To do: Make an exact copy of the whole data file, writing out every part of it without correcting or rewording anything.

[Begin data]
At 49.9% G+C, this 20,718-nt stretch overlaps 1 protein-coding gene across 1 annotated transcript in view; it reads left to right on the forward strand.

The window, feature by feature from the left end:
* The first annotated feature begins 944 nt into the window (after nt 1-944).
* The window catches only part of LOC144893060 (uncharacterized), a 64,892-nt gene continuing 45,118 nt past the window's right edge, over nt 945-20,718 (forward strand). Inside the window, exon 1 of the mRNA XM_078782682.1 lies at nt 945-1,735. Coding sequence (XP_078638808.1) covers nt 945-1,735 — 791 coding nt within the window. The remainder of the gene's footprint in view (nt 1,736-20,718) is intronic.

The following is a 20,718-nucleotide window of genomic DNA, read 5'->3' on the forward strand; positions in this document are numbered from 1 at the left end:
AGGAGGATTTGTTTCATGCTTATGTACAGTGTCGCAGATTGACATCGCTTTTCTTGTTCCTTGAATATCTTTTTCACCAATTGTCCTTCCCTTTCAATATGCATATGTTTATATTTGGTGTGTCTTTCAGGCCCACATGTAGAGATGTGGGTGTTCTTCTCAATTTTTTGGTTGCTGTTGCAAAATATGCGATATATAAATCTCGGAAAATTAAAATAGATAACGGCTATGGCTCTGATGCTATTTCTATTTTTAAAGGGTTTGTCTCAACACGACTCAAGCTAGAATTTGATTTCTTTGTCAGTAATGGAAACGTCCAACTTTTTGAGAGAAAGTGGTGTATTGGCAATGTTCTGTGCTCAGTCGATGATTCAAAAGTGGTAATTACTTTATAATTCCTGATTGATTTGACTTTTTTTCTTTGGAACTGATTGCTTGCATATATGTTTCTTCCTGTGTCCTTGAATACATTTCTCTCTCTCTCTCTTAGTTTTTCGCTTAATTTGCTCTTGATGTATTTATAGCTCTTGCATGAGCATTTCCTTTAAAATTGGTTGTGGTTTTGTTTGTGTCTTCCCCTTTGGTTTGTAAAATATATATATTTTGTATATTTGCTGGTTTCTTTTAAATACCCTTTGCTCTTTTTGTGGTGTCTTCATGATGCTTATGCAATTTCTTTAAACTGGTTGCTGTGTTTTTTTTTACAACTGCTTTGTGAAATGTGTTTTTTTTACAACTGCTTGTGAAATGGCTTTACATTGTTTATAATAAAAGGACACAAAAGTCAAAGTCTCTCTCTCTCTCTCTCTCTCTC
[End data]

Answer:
At 49.9% G+C, this 20,718-nt stretch overlaps 1 protein-coding gene across 1 annotated transcript in view; it reads left to right on the forward strand.

The window, feature by feature from the left end:
* The first annotated feature begins 944 nt into the window (after nt 1-944).
* The window catches only part of LOC144893060 (uncharacterized), a 64,892-nt gene continuing 45,118 nt past the window's right edge, over nt 945-20,718 (forward strand). Inside the window, exon 1 of the mRNA XM_078782682.1 lies at nt 945-1,735. Coding sequence (XP_078638808.1) covers nt 945-1,735 — 791 coding nt within the window. The remainder of the gene's footprint in view (nt 1,736-20,718) is intronic.

The following is a 20,718-nucleotide window of genomic DNA, read 5'->3' on the forward strand; positions in this document are numbered from 1 at the left end:
AGGAGGATTTGTTTCATGCTTATGTACAGTGTCGCAGATTGACATCGCTTTTCTTGTTCCTTGAATATCTTTTTCACCAATTGTCCTTCCCTTTCAATATGCATATGTTTATATTTGGTGTGTCTTTCAGGCCCACATGTAGAGATGTGGGTGTTCTTCTCAATTTTTTGGTTGCTGTTGCAAAATATGCGATATATAAATCTCGGAAAATTAAAATAGATAACGGCTATGGCTCTGATGCTATTTCTATTTTTAAAGGGTTTGTCTCAACACGACTCAAGCTAGAATTTGATTTCTTTGTCAGTAATGGAAACGTCCAACTTTTTGAGAGAAAGTGGTGTATTGGCAATGTTCTGTGCTCAGTCGATGATTCAAAAGTGGTAATTACTTTATAATTCCTGATTGATTTGACTTTTTTTCTTTGGAACTGATTGCTTGCATATATGTTTCTTCCTGTGTCCTTGAATACATTTCTCTCTCTCTCTCTTAGTTTTTCGCTTAATTTGCTCTTGATGTATTTATAGCTCTTGCATGAGCATTTCCTTTAAAATTGGTTGTGGTTTTGTTTGTGTCTTCCCCTTTGGTTTGTAAAATATATATATTTTGTATATTTGCTGGTTTCTTTTAAATACCCTTTGCTCTTTTTGTGGTGTCTTCATGATGCTTATGCAATTTCTTTAAACTGGTTGCTGTGTTTTTTTTTACAACTGCTTTGTGAAATGTGTTTTTTTTACAACTGCTTGTGAAATGGCTTTACATTGTTTATAATAAAAGGACACAAAAGTCAAAGTCTCTCTCTCTCTCTCTCTCTCTC